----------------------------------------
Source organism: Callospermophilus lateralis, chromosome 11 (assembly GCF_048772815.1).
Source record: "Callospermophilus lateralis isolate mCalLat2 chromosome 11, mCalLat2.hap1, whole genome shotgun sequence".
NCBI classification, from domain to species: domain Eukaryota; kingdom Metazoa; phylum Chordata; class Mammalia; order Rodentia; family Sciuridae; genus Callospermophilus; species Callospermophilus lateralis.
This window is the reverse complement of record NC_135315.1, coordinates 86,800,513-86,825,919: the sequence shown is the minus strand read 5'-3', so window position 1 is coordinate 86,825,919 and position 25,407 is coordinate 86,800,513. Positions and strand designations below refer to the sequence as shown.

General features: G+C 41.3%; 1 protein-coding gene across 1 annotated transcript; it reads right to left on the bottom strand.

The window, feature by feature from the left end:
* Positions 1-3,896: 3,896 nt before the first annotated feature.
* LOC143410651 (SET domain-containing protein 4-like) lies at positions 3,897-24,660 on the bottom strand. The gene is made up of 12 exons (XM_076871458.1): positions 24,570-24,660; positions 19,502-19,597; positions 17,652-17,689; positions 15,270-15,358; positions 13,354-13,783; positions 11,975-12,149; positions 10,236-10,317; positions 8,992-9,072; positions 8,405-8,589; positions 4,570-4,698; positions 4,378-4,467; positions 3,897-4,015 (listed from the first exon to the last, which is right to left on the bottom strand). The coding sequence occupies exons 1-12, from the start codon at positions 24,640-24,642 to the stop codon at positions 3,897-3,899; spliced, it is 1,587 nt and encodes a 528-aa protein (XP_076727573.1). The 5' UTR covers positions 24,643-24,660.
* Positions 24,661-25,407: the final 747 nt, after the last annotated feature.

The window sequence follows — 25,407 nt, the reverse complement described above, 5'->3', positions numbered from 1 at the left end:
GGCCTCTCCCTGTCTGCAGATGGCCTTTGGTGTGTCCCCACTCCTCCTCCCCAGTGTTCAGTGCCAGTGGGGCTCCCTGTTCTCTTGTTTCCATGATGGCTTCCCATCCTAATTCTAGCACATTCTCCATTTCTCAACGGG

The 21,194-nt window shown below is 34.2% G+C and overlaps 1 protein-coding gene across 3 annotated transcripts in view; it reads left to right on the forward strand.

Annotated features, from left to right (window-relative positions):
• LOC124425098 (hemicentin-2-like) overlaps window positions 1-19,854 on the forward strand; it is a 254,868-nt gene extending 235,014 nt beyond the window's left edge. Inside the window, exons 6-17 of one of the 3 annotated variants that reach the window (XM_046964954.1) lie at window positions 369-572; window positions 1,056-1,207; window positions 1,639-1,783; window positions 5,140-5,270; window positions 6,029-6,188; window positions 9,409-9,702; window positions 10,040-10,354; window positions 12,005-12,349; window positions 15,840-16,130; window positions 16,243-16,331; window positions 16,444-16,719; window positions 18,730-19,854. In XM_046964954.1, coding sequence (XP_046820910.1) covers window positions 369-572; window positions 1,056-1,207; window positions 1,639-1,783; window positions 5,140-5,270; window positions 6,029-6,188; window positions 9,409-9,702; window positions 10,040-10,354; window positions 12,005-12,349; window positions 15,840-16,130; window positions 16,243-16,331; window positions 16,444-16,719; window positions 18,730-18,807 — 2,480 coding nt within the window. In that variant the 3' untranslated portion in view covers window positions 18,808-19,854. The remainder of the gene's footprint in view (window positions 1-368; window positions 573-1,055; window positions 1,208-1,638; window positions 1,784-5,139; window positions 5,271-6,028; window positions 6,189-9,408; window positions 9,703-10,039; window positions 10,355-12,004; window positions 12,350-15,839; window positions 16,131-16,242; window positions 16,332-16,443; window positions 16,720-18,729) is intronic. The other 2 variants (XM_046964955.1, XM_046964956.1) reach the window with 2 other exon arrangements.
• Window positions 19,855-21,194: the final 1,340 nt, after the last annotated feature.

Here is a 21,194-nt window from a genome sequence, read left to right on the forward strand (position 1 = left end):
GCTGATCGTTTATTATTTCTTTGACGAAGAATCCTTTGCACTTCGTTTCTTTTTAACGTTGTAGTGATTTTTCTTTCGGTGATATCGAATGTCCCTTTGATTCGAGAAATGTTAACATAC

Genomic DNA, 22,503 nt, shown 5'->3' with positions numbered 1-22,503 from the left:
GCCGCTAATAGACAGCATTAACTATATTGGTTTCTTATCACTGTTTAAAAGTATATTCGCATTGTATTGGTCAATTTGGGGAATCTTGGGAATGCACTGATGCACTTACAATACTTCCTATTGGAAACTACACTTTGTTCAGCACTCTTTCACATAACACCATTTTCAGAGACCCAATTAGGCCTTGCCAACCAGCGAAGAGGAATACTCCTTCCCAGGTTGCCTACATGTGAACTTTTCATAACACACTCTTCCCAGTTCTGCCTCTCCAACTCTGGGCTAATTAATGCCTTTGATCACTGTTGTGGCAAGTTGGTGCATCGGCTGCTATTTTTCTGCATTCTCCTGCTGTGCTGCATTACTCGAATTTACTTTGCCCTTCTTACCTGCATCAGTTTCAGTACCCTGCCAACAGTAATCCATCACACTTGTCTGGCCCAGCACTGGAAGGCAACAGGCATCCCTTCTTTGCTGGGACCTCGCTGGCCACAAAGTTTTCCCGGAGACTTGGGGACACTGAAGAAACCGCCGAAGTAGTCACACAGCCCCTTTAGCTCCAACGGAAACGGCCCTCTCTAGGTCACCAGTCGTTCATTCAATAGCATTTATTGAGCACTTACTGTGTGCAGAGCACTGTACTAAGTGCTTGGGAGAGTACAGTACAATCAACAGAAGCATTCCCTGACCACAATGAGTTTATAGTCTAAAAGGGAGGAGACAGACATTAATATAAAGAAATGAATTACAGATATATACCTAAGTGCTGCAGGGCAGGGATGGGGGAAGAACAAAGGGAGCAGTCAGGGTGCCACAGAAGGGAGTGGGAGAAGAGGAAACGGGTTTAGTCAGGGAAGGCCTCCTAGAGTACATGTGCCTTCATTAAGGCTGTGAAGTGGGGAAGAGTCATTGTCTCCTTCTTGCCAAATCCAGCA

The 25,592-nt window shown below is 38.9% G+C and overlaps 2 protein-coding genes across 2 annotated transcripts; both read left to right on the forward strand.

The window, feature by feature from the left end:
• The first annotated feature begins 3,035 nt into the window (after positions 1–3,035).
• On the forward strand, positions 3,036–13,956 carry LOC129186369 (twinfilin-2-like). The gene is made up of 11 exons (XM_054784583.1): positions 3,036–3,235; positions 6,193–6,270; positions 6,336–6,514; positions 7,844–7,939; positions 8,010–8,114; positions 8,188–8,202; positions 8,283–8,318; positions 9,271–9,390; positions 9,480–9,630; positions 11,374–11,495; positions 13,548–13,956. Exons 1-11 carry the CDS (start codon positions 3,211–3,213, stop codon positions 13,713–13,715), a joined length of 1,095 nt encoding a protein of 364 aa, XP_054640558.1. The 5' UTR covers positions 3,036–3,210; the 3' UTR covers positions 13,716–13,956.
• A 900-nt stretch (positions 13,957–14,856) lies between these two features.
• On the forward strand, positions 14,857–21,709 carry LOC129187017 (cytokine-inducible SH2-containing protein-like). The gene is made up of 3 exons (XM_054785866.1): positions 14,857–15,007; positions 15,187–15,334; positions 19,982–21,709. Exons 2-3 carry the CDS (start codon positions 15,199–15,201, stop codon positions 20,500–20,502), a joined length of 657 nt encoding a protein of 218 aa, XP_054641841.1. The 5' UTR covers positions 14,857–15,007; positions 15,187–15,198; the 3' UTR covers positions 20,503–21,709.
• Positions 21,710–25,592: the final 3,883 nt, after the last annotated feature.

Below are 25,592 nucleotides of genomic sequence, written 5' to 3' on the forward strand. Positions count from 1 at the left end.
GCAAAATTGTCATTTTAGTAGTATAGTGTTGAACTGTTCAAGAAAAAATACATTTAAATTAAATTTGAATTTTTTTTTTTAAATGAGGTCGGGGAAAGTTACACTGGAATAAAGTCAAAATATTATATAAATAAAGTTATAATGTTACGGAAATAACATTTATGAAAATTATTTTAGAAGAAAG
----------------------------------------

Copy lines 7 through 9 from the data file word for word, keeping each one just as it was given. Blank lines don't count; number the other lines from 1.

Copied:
* Positions 1-3,896: 3,896 nt before the first annotated feature.
* LOC143410651 (SET domain-containing protein 4-like) lies at positions 3,897-24,660 on the bottom strand. The gene is made up of 12 exons (XM_076871458.1): positions 24,570-24,660; positions 19,502-19,597; positions 17,652-17,689; positions 15,270-15,358; positions 13,354-13,783; positions 11,975-12,149; positions 10,236-10,317; positions 8,992-9,072; positions 8,405-8,589; positions 4,570-4,698; positions 4,378-4,467; positions 3,897-4,015 (listed from the first exon to the last, which is right to left on the bottom strand). The coding sequence occupies exons 1-12, from the start codon at positions 24,640-24,642 to the stop codon at positions 3,897-3,899; spliced, it is 1,587 nt and encodes a 528-aa protein (XP_076727573.1). The 5' UTR covers positions 24,643-24,660.
* Positions 24,661-25,407: the final 747 nt, after the last annotated feature.